Russian Missiles Slam Into Zelensky’s Hometown

The central Ukrainian city of Kryvyi Rih has been hit by Russian ballistic missiles, killing six and wounding seventy-five. Over 350 individuals were engaged in the rescue effort after the assault devastated floors four through nine of the apartment complex. More than 350 persons, according to Ukrainian President Volodymyr Zelenskyy, participated in the rescue effort. A portion of the four-story university building was also damaged in the early assault.

There has been an increase in the frequency of Ukrainian drone assaults against Russia and Moscow-annexed territory, notably in Crimea. The most recent incident occurred a short distance from the Kremlin and caused damage to two office buildings, although Ukrainian authorities denied responsibility. After the incident, Russia increased security because it saw it as an “act of desperation.” The counteroffensive is failing, putting the Kyiv administration in a precarious position.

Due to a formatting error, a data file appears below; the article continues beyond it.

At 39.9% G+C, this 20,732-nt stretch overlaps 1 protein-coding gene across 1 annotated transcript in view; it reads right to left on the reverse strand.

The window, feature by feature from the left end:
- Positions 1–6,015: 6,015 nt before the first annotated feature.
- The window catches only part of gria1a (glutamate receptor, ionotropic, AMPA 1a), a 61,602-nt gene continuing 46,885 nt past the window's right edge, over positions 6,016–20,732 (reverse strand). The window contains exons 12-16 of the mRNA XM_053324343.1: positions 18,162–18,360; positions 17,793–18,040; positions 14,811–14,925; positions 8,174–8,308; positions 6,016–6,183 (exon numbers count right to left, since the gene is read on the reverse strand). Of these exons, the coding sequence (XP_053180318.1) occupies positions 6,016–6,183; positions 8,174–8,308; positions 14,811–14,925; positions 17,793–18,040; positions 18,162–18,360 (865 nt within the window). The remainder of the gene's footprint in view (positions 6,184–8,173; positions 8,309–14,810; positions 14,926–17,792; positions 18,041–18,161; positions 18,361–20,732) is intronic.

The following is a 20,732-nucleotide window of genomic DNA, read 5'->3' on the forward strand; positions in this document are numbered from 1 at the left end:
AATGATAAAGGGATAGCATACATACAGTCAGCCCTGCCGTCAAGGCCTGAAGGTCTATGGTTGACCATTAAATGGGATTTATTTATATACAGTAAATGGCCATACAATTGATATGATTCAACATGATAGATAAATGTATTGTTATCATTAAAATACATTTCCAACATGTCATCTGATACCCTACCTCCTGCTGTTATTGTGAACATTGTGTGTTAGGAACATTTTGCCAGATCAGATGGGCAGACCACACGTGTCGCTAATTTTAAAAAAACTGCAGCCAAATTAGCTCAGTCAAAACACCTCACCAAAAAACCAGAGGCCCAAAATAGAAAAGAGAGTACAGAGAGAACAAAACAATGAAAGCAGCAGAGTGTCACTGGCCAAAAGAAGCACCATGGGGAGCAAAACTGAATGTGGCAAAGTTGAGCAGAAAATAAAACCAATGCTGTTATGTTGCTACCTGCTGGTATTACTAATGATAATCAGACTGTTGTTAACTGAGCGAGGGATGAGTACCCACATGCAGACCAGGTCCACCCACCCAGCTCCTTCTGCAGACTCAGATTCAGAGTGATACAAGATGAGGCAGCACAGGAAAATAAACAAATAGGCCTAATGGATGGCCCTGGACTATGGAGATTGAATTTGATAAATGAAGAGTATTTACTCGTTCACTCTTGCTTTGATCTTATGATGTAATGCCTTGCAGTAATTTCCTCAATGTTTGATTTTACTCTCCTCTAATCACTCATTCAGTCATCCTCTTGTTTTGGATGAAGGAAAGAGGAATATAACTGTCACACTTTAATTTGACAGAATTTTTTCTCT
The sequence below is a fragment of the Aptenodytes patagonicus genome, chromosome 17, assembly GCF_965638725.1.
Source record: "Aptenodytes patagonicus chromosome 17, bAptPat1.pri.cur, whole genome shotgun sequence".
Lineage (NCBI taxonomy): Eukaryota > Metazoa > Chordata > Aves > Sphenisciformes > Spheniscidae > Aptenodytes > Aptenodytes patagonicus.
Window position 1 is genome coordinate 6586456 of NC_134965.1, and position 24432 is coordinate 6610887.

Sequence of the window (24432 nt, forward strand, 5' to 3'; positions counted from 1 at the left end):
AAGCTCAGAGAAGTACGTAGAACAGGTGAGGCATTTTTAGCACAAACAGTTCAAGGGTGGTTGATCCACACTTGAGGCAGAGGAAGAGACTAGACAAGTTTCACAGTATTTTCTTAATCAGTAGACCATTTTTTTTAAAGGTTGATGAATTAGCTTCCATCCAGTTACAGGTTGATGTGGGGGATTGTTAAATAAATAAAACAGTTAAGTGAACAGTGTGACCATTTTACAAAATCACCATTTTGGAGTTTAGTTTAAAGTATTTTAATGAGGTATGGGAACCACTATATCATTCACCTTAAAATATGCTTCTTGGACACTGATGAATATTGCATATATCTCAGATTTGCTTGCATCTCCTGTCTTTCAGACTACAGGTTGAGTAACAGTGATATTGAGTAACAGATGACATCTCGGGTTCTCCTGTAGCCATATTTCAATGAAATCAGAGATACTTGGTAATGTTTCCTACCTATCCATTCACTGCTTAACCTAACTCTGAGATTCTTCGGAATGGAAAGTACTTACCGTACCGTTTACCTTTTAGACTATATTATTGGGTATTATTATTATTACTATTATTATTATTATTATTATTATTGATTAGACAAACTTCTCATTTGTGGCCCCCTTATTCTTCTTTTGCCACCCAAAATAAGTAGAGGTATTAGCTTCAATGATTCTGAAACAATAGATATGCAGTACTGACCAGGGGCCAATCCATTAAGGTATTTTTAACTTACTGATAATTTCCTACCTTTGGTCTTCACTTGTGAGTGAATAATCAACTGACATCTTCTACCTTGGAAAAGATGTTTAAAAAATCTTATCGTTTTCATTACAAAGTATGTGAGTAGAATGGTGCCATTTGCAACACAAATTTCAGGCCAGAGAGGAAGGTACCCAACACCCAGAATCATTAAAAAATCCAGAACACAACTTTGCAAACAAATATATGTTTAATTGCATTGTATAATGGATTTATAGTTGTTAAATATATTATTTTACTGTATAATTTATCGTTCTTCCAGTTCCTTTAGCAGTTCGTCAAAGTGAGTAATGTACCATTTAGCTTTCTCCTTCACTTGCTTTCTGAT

Putin is betting that Western backing for Kyiv will dwindle as the conflict continues and the cost of fighting rises. There were no reported deaths as another Ukrainian drone attacked a district police headquarters early on Monday in Russia’s Bryansk area, which borders Ukraine.

Moscow’s military approach in the conflict has consisted chiefly of bombarding populous areas with missiles, artillery, and drones. According to Ukraine and its allies, mass civilian casualties in prior operations are proof of war crimes. 

On Monday, Russian shelling of the southern Ukrainian city of Kherson killed four people and wounded 17. Russian shelling of 12 towns and villages in the Donetsk region of eastern Ukraine resulted in one death and seven injuries, according to Governor Pavlo Kyrylenko.

Ukrainian authorities did not acknowledge Sunday’s drone assaults in the greater Moscow area. 

In response to the conflict in Ukraine and worries that civilian drones may be modified for military use, China imposed new limits on the sale of long-range drones.

Yevgeny Prigozhin, commander of the Russian mercenary group Wagner, has said that the organization is not looking for new members now. Wagner CEO Prigozhin announced the suspension of hiring in an audio message sent to a company-affiliated Telegram channel because there is “no shortage of personnel.”